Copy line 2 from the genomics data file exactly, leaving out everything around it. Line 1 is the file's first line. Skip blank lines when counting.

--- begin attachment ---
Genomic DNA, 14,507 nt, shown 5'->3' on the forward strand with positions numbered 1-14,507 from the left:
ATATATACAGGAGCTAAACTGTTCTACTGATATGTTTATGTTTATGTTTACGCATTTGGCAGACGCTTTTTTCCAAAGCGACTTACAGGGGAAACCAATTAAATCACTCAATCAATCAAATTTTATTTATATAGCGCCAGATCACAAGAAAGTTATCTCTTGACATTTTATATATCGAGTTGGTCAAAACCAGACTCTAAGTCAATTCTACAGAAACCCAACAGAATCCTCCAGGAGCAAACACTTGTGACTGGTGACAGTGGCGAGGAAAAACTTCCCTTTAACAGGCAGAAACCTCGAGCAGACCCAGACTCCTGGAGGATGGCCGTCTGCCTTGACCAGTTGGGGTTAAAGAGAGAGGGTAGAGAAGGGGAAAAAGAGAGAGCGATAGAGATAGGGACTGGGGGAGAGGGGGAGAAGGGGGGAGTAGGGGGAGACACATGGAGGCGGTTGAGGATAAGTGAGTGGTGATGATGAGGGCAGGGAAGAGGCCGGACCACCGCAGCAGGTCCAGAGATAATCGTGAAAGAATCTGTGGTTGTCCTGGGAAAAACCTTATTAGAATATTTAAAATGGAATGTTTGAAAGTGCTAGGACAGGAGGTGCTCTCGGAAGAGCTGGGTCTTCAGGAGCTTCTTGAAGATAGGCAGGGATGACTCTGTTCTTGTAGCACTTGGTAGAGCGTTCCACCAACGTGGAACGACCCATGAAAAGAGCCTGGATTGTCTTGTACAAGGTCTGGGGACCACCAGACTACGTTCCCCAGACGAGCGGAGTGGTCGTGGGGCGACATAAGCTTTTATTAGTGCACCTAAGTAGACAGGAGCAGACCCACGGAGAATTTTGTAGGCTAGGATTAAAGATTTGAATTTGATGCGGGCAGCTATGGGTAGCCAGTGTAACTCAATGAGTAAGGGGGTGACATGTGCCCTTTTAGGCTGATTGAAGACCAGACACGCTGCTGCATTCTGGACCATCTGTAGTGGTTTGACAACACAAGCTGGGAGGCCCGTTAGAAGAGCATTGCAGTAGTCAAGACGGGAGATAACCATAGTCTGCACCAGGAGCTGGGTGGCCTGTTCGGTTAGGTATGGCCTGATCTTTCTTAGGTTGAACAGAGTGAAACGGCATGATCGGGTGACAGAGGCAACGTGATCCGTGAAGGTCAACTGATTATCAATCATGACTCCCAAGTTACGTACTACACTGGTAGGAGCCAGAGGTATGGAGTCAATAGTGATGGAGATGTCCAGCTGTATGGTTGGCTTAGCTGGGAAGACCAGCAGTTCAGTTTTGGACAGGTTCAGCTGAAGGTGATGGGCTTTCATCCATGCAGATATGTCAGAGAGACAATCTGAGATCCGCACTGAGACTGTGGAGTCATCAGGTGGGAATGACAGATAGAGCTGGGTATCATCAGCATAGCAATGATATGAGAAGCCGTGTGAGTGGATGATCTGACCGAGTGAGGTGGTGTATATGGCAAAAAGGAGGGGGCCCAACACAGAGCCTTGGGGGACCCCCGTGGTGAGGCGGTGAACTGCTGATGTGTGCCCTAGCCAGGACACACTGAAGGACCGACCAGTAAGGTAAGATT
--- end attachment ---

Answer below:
ATATATACAGGAGCTAAACTGTTCTACTGATATGTTTATGTTTATGTTTACGCATTTGGCAGACGCTTTTTTCCAAAGCGACTTACAGGGGAAACCAATTAAATCACTCAATCAATCAAATTTTATTTATATAGCGCCAGATCACAAGAAAGTTATCTCTTGACATTTTATATATCGAGTTGGTCAAAACCAGACTCTAAGTCAATTCTACAGAAACCCAACAGAATCCTCCAGGAGCAAACACTTGTGACTGGTGACAGTGGCGAGGAAAAACTTCCCTTTAACAGGCAGAAACCTCGAGCAGACCCAGACTCCTGGAGGATGGCCGTCTGCCTTGACCAGTTGGGGTTAAAGAGAGAGGGTAGAGAAGGGGAAAAAGAGAGAGCGATAGAGATAGGGACTGGGGGAGAGGGGGAGAAGGGGGGAGTAGGGGGAGACACATGGAGGCGGTTGAGGATAAGTGAGTGGTGATGATGAGGGCAGGGAAGAGGCCGGACCACCGCAGCAGGTCCAGAGATAATCGTGAAAGAATCTGTGGTTGTCCTGGGAAAAACCTTATTAGAATATTTAAAATGGAATGTTTGAAAGTGCTAGGACAGGAGGTGCTCTCGGAAGAGCTGGGTCTTCAGGAGCTTCTTGAAGATAGGCAGGGATGACTCTGTTCTTGTAGCACTTGGTAGAGCGTTCCACCAACGTGGAACGACCCATGAAAAGAGCCTGGATTGTCTTGTACAAGGTCTGGGGACCACCAGACTACGTTCCCCAGACGAGCGGAGTGGTCGTGGGGCGACATAAGCTTTTATTAGTGCACCTAAGTAGACAGGAGCAGACCCACGGAGAATTTTGTAGGCTAGGATTAAAGATTTGAATTTGATGCGGGCAGCTATGGGTAGCCAGTGTAACTCAATGAGTAAGGGGGTGACATGTGCCCTTTTAGGCTGATTGAAGACCAGACACGCTGCTGCATTCTGGACCATCTGTAGTGGTTTGACAACACAAGCTGGGAGGCCCGTTAGAAGAGCATTGCAGTAGTCAAGACGGGAGATAACCATAGTCTGCACCAGGAGCTGGGTGGCCTGTTCGGTTAGGTATGGCCTGATCTTTCTTAGGTTGAACAGAGTGAAACGGCATGATCGGGTGACAGAGGCAACGTGATCCGTGAAGGTCAACTGATTATCAATCATGACTCCCAAGTTACGTACTACACTGGTAGGAGCCAGAGGTATGGAGTCAATAGTGATGGAGATGTCCAGCTGTATGGTTGGCTTAGCTGGGAAGACCAGCAGTTCAGTTTTGGACAGGTTCAGCTGAAGGTGATGGGCTTTCATCCATGCAGATATGTCAGAGAGACAATCTGAGATCCGCACTGAGACTGTGGAGTCATCAGGTGGGAATGACAGATAGAGCTGGGTATCATCAGCATAGCAATGATATGAGAAGCCGTGTGAGTGGATGATCTGACCGAGTGAGGTGGTGTATATGGCAAAAAGGAGGGGGCCCAACACAGAGCCTTGGGGGACCCCCGTGGTGAGGCGGTGAACTGCTGATGTGTGCCCTAGCCAGGACACACTGAAGGACCGACCAGTAAGGTAAGATT